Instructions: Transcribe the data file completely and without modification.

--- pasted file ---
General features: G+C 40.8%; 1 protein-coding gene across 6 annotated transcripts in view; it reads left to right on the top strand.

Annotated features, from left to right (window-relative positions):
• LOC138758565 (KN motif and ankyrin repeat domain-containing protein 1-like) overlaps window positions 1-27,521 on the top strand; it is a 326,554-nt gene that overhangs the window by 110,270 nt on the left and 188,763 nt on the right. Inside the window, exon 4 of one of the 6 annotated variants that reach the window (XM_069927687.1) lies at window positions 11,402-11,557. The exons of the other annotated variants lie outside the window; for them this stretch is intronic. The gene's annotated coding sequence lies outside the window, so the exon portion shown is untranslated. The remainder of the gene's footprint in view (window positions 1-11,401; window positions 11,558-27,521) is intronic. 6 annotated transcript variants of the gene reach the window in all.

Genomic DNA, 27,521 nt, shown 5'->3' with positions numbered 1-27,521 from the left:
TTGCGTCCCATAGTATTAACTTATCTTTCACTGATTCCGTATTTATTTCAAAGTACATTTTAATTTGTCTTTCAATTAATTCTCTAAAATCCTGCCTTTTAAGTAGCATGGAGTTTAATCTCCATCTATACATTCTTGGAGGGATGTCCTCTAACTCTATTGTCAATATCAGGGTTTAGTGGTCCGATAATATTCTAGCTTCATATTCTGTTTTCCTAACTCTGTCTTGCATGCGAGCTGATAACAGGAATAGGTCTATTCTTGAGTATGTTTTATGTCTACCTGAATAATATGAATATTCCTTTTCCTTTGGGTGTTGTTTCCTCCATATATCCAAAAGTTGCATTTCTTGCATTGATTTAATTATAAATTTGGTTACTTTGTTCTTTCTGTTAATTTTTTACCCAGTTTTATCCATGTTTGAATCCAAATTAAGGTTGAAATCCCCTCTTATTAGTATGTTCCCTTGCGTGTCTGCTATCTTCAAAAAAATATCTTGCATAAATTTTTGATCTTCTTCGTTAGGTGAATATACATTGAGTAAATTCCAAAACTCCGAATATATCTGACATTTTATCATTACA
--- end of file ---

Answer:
General features: G+C 40.8%; 1 protein-coding gene across 6 annotated transcripts in view; it reads left to right on the top strand.

Annotated features, from left to right (window-relative positions):
• LOC138758565 (KN motif and ankyrin repeat domain-containing protein 1-like) overlaps window positions 1-27,521 on the top strand; it is a 326,554-nt gene that overhangs the window by 110,270 nt on the left and 188,763 nt on the right. Inside the window, exon 4 of one of the 6 annotated variants that reach the window (XM_069927687.1) lies at window positions 11,402-11,557. The exons of the other annotated variants lie outside the window; for them this stretch is intronic. The gene's annotated coding sequence lies outside the window, so the exon portion shown is untranslated. The remainder of the gene's footprint in view (window positions 1-11,401; window positions 11,558-27,521) is intronic. 6 annotated transcript variants of the gene reach the window in all.

Genomic DNA, 27,521 nt, shown 5'->3' with positions numbered 1-27,521 from the left:
TTGCGTCCCATAGTATTAACTTATCTTTCACTGATTCCGTATTTATTTCAAAGTACATTTTAATTTGTCTTTCAATTAATTCTCTAAAATCCTGCCTTTTAAGTAGCATGGAGTTTAATCTCCATCTATACATTCTTGGAGGGATGTCCTCTAACTCTATTGTCAATATCAGGGTTTAGTGGTCCGATAATATTCTAGCTTCATATTCTGTTTTCCTAACTCTGTCTTGCATGCGAGCTGATAACAGGAATAGGTCTATTCTTGAGTATGTTTTATGTCTACCTGAATAATATGAATATTCCTTTTCCTTTGGGTGTTGTTTCCTCCATATATCCAAAAGTTGCATTTCTTGCATTGATTTAATTATAAATTTGGTTACTTTGTTCTTTCTGTTAATTTTTTACCCAGTTTTATCCATGTTTGAATCCAAATTAAGGTTGAAATCCCCTCTTATTAGTATGTTCCCTTGCGTGTCTGCTATCTTCAAAAAAATATCTTGCATAAATTTTTGATCTTCTTCGTTAGGTGAATATACATTGAGTAAATTCCAAAACTCCGAATATATCTGACATTTTATCATTACA